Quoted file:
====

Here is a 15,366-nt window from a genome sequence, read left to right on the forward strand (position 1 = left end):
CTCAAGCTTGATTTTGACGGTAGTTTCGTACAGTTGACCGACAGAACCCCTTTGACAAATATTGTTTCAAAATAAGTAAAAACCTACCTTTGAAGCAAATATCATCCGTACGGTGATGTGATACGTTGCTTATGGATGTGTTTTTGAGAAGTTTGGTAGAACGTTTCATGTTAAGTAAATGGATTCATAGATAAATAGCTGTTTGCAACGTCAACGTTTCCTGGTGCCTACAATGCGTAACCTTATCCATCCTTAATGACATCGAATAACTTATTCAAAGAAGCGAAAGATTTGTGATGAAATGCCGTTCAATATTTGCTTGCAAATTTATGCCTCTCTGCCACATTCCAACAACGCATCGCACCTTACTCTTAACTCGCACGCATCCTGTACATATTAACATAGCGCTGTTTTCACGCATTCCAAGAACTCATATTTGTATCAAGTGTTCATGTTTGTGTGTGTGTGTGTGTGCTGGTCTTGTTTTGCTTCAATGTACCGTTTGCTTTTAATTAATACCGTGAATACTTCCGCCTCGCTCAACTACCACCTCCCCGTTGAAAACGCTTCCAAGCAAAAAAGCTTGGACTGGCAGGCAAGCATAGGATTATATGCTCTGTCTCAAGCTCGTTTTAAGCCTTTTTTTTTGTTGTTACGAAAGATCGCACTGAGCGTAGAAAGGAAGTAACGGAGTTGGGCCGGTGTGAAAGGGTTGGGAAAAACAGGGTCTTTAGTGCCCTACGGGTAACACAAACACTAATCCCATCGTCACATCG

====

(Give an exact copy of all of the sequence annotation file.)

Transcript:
Here is a 15,366-nt window from a genome sequence, read left to right on the forward strand (position 1 = left end):
CTCAAGCTTGATTTTGACGGTAGTTTCGTACAGTTGACCGACAGAACCCCTTTGACAAATATTGTTTCAAAATAAGTAAAAACCTACCTTTGAAGCAAATATCATCCGTACGGTGATGTGATACGTTGCTTATGGATGTGTTTTTGAGAAGTTTGGTAGAACGTTTCATGTTAAGTAAATGGATTCATAGATAAATAGCTGTTTGCAACGTCAACGTTTCCTGGTGCCTACAATGCGTAACCTTATCCATCCTTAATGACATCGAATAACTTATTCAAAGAAGCGAAAGATTTGTGATGAAATGCCGTTCAATATTTGCTTGCAAATTTATGCCTCTCTGCCACATTCCAACAACGCATCGCACCTTACTCTTAACTCGCACGCATCCTGTACATATTAACATAGCGCTGTTTTCACGCATTCCAAGAACTCATATTTGTATCAAGTGTTCATGTTTGTGTGTGTGTGTGTGTGCTGGTCTTGTTTTGCTTCAATGTACCGTTTGCTTTTAATTAATACCGTGAATACTTCCGCCTCGCTCAACTACCACCTCCCCGTTGAAAACGCTTCCAAGCAAAAAAGCTTGGACTGGCAGGCAAGCATAGGATTATATGCTCTGTCTCAAGCTCGTTTTAAGCCTTTTTTTTTGTTGTTACGAAAGATCGCACTGAGCGTAGAAAGGAAGTAACGGAGTTGGGCCGGTGTGAAAGGGTTGGGAAAAACAGGGTCTTTAGTGCCCTACGGGTAACACAAACACTAATCCCATCGTCACATCG